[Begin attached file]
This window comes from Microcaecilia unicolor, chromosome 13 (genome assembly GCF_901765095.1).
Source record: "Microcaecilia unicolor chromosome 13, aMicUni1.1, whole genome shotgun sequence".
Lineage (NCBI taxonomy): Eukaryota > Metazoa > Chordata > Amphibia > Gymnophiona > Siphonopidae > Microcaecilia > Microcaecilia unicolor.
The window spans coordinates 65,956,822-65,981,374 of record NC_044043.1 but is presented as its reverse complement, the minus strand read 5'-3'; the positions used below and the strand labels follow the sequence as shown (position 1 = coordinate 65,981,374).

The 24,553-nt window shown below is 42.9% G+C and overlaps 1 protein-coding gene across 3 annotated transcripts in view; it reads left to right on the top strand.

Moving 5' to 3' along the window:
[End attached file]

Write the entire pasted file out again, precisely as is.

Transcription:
This window comes from Microcaecilia unicolor, chromosome 13 (genome assembly GCF_901765095.1).
Source record: "Microcaecilia unicolor chromosome 13, aMicUni1.1, whole genome shotgun sequence".
Lineage (NCBI taxonomy): Eukaryota > Metazoa > Chordata > Amphibia > Gymnophiona > Siphonopidae > Microcaecilia > Microcaecilia unicolor.
The window spans coordinates 65,956,822-65,981,374 of record NC_044043.1 but is presented as its reverse complement, the minus strand read 5'-3'; the positions used below and the strand labels follow the sequence as shown (position 1 = coordinate 65,981,374).

The 24,553-nt window shown below is 42.9% G+C and overlaps 1 protein-coding gene across 3 annotated transcripts in view; it reads left to right on the top strand.

Moving 5' to 3' along the window: